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SABC sticks to its guns on Tshwane protest coverage

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The SABC says it is not doing viewers a disservice by electing not to broadcast images of destruction by protesters in Tshwane.

The public broadcaster has been flayed on social media over its coverage of the protests which saw at least 20 buses torched on Monday night and the violence flaring up again on Tuesday with police reinforcements called in to establish calm in Mamelodi‚ Atteridgeville‚ Garunkuwa and Hammanskraal.

No footage of violent scenes were shown on SABC News outlets‚ but it did report on the protests unfolding in the capital on Tuesday.

The ongoing protest is one of the largest yet since SABC Chief Operating Officer Hlaudi Motsoeneng said the public broadcaster would no longer air footage of violent protests in a drive to discourage the destruction of property – a move that has not fared well with civil organisations and the public.

SABC protest blackout prevented public from ‘seeing ugly face of the ANC’ in Tshwane: Cope

On Tuesday morning Twitter was flooded with posts criticising the public broadcaster’s coverage.

Journalist Ferial Haffajee said on Monday night that the broadcaster aired a rugby story on its 24-hour news channel as Tshwane burnt.

“Nothing on SABC 1‚ 2 and 3 which are the really important channels. Maybe it’s a resource issue. Or skills to do lives. #TshwaneProtests‚” she tweeted.

On Tuesday morning anthropologist and social activist Ulrich J van Vuuren quipped that the SABC had opted to air scenes of the capital’s famous jacaranda trees and not its burning streets.

#TshwaneUnrest according to Hlaudi: Social media slams SABC’s ‘coverage’

SABC spokesman Kaizer Kganyago said on Tuesday that he had not seen the criticism of the broadcaster’s coverage of the situation in Tshwane and said it was covering the protests.

“We are only not airing footage of people destroying property. We are taking a stand [against this]‚” he said.

When asked if the SABC’s decision not to cover this element of the protests was doing viewers a disservice Kganyago simply said‚ “No”.

A snapshot of SABC’s news streams revealed the following:

– At the time of publication the SABC Digital News YouTube channel had posted four videos on Tuesday relating to the Tshwane protests – none of which showed any scenes of violence or buses burning.

– In one report an SABC journalist made reference to “criminal elements” in an interview with a police official.

In another video‚ an SABC asked its viewers what the penalty should be for burning public infrastructure before interviewing a spokesperson from bus company Putco to ascertain the situation following the torching of buses in Mamelodi.

– Meanwhile‚ the Morning Live breakfast show aired on SABC2 had not tweeted anything on the Tshwane protests on Tuesday. It’s last post on Twitter was a report on a Free State chocolate business tapping into the Russian market on Monday.

– The SABC3’s Espresso Morning Show‚ which features mostly lifestyle and entertainment news‚ ran stories on the art of fencing‚ the psychological consequences of “FOMO” (fear of missing out) and sushi making‚ according to its Facebook page.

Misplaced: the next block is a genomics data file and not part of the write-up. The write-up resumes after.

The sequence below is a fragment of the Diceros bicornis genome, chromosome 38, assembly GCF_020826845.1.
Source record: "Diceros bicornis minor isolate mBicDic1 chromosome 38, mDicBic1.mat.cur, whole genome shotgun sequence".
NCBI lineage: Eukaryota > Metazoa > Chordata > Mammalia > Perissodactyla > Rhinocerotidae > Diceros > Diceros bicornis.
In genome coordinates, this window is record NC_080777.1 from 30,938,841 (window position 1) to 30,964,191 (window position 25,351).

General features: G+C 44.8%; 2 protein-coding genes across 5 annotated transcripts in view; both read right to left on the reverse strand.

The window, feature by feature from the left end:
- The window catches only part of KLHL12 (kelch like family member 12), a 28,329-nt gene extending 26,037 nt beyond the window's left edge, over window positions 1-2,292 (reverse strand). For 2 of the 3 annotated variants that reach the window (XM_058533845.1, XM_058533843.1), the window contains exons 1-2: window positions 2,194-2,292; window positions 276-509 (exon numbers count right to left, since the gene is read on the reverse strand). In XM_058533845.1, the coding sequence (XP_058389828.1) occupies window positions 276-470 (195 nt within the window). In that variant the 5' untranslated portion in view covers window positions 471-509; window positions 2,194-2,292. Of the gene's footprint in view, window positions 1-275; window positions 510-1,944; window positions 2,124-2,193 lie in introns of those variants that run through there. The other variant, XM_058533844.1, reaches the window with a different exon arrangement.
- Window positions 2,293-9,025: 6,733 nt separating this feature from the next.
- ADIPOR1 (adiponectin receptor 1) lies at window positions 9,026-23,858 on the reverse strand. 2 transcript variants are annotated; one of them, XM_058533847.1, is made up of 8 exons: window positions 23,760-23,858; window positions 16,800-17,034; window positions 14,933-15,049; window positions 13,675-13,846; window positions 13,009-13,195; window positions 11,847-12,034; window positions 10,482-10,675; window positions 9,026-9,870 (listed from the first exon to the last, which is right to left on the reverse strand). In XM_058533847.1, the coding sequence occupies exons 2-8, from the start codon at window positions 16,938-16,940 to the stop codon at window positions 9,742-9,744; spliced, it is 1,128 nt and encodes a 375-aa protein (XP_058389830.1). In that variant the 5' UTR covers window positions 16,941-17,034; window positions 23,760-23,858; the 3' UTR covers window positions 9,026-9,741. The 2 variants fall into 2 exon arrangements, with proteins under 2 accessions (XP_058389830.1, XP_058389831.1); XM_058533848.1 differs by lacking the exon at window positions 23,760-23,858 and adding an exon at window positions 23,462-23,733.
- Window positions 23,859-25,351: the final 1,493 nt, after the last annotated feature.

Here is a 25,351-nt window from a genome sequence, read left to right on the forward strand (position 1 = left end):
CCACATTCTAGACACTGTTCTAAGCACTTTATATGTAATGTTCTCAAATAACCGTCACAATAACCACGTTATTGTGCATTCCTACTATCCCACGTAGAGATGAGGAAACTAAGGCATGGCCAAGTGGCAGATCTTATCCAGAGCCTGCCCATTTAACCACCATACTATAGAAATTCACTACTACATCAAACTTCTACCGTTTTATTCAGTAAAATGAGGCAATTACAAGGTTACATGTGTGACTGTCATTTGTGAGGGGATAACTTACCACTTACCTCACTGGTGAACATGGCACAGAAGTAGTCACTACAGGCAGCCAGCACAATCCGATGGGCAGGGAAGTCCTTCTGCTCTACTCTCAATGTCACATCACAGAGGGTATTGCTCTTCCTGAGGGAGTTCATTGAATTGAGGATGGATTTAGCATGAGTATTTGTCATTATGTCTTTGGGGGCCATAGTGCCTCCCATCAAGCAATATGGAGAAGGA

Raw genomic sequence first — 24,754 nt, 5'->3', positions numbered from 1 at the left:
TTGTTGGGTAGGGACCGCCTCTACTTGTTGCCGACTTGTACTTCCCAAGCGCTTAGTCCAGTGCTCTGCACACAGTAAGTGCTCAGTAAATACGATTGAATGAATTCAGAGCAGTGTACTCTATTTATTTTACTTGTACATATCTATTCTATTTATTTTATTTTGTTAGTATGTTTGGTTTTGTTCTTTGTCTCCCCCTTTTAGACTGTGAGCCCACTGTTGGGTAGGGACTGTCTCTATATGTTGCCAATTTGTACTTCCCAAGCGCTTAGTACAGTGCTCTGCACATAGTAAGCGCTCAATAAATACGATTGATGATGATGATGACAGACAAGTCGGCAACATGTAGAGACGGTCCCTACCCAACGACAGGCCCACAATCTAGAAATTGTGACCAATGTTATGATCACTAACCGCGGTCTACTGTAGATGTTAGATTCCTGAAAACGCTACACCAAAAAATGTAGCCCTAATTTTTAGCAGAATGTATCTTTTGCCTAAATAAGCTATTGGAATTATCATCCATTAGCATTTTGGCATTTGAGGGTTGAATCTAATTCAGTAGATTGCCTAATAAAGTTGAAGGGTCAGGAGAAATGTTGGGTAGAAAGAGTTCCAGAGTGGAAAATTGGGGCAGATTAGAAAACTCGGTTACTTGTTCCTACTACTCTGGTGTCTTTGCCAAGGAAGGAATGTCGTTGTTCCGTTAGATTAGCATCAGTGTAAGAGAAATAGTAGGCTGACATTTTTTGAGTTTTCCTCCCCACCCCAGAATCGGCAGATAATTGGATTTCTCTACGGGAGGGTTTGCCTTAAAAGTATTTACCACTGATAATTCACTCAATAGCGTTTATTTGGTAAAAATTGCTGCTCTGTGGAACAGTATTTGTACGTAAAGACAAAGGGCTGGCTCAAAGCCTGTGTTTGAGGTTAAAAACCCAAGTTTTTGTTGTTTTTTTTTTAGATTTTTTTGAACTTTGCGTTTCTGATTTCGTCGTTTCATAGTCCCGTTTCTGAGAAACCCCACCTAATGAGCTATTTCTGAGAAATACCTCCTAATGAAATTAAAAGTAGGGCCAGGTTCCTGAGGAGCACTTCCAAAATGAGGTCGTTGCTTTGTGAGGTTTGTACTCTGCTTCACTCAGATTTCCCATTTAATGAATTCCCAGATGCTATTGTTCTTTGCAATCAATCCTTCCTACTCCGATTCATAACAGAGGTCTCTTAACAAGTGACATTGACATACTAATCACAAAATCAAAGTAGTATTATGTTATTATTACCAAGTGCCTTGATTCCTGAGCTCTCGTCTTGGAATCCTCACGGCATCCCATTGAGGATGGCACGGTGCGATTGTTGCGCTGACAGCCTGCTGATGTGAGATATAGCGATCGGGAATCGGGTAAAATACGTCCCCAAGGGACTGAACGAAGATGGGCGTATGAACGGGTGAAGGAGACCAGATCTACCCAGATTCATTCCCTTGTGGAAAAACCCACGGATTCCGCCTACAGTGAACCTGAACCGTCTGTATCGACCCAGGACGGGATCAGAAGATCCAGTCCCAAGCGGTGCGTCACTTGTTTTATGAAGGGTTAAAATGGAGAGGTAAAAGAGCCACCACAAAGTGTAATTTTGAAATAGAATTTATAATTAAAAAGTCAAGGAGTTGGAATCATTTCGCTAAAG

British broadcaster the BBC‚ meanwhile‚ on Tuesday covered the protests in Tshwane‚ showing an image of two plumes of smoke rising over the city and another of burnt wreckage on a road.

Democratic Alliance national spokesman Phumzile van Damme said it was appalling that the public broadcaster was not showing South Africans what is going on in South Africa.

“It is not enough to cover it without showing the footage… South Africans are not getting a full picture of what is going on…South Africans need to know exactly what is going on in their capital city‚” she said.

Media Monitoring Africa director William Bird said that the SABC’s coverage of the protest has shown the effect of such a “dangerous and profoundly offensive decision”.

Bird said that with its coverage on Monday night the SABC basically ignored the story and then covered it without showing any images relating to it.

He said the SABC should have offered more in-depth coverage.

“Why are our people so violent over a mayoral candidate … and who are these people and challenging the statement of the ANC that this is just criminal violence?

“That is what we should be expecting from our public broadcaster‚ the fact that we aren’t getting that shows exactly the kind of problem these kind of censorship decisions lead to‚” Bird said.

Bird said that there was a legitimate concern over showing violent images‚ but this is something dealt with on a case-by-case basis‚ rather than a blanket ban.

The SABC now reaches over 20-million South Africans through 19 radio stations and three television stations.

The SABC must on Wednesday provide the Independent Communications Authority of South Africa (Icasa) with reasons why it’s censoring its TV news in the run-up to the August municipal elections.

[source: TMG Digital and Business Team]
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